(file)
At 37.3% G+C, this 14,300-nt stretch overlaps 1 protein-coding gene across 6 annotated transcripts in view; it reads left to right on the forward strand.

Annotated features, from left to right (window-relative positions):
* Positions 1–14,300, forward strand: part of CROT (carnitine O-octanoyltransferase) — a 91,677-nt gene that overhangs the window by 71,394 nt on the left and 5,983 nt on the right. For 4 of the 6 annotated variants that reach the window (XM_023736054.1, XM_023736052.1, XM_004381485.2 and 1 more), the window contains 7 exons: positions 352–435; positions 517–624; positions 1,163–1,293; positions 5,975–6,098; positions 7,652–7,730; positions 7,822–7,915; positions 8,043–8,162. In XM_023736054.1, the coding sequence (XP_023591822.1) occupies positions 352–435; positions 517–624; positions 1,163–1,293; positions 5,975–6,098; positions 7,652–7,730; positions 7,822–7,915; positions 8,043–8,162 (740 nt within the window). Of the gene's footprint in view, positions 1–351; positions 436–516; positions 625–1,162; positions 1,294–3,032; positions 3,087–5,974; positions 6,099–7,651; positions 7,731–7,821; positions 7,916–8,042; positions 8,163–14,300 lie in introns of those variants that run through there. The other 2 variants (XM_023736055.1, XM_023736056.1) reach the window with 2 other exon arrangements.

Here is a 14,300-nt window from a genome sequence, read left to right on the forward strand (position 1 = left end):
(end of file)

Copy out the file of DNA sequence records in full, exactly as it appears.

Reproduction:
At 37.3% G+C, this 14,300-nt stretch overlaps 1 protein-coding gene across 6 annotated transcripts in view; it reads left to right on the forward strand.

Annotated features, from left to right (window-relative positions):
* Positions 1–14,300, forward strand: part of CROT (carnitine O-octanoyltransferase) — a 91,677-nt gene that overhangs the window by 71,394 nt on the left and 5,983 nt on the right. For 4 of the 6 annotated variants that reach the window (XM_023736054.1, XM_023736052.1, XM_004381485.2 and 1 more), the window contains 7 exons: positions 352–435; positions 517–624; positions 1,163–1,293; positions 5,975–6,098; positions 7,652–7,730; positions 7,822–7,915; positions 8,043–8,162. In XM_023736054.1, the coding sequence (XP_023591822.1) occupies positions 352–435; positions 517–624; positions 1,163–1,293; positions 5,975–6,098; positions 7,652–7,730; positions 7,822–7,915; positions 8,043–8,162 (740 nt within the window). Of the gene's footprint in view, positions 1–351; positions 436–516; positions 625–1,162; positions 1,294–3,032; positions 3,087–5,974; positions 6,099–7,651; positions 7,731–7,821; positions 7,916–8,042; positions 8,163–14,300 lie in introns of those variants that run through there. The other 2 variants (XM_023736055.1, XM_023736056.1) reach the window with 2 other exon arrangements.

Here is a 14,300-nt window from a genome sequence, read left to right on the forward strand (position 1 = left end):